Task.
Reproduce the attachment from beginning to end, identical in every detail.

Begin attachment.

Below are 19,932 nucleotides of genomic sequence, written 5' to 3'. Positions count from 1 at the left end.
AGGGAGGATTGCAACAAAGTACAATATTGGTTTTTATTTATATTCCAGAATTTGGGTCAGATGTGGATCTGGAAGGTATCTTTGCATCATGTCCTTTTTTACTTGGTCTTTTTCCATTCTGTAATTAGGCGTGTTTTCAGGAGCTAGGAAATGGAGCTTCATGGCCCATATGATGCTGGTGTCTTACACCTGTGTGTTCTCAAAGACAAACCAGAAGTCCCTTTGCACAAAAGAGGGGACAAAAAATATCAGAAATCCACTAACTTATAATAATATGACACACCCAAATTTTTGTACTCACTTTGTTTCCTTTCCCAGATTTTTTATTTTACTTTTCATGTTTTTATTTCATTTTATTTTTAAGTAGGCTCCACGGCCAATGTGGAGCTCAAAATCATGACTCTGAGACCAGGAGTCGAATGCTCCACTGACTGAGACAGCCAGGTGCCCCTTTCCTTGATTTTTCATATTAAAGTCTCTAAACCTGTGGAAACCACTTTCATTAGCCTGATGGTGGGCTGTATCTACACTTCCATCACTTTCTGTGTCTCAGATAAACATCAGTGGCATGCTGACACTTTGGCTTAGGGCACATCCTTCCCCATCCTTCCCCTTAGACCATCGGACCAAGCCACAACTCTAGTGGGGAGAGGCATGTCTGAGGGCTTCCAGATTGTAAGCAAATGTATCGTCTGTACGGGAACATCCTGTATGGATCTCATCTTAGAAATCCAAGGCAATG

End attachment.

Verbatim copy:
Below are 19,932 nucleotides of genomic sequence, written 5' to 3'. Positions count from 1 at the left end.
AGGGAGGATTGCAACAAAGTACAATATTGGTTTTTATTTATATTCCAGAATTTGGGTCAGATGTGGATCTGGAAGGTATCTTTGCATCATGTCCTTTTTTACTTGGTCTTTTTCCATTCTGTAATTAGGCGTGTTTTCAGGAGCTAGGAAATGGAGCTTCATGGCCCATATGATGCTGGTGTCTTACACCTGTGTGTTCTCAAAGACAAACCAGAAGTCCCTTTGCACAAAAGAGGGGACAAAAAATATCAGAAATCCACTAACTTATAATAATATGACACACCCAAATTTTTGTACTCACTTTGTTTCCTTTCCCAGATTTTTTATTTTACTTTTCATGTTTTTATTTCATTTTATTTTTAAGTAGGCTCCACGGCCAATGTGGAGCTCAAAATCATGACTCTGAGACCAGGAGTCGAATGCTCCACTGACTGAGACAGCCAGGTGCCCCTTTCCTTGATTTTTCATATTAAAGTCTCTAAACCTGTGGAAACCACTTTCATTAGCCTGATGGTGGGCTGTATCTACACTTCCATCACTTTCTGTGTCTCAGATAAACATCAGTGGCATGCTGACACTTTGGCTTAGGGCACATCCTTCCCCATCCTTCCCCTTAGACCATCGGACCAAGCCACAACTCTAGTGGGGAGAGGCATGTCTGAGGGCTTCCAGATTGTAAGCAAATGTATCGTCTGTACGGGAACATCCTGTATGGATCTCATCTTAGAAATCCAAGGCAATG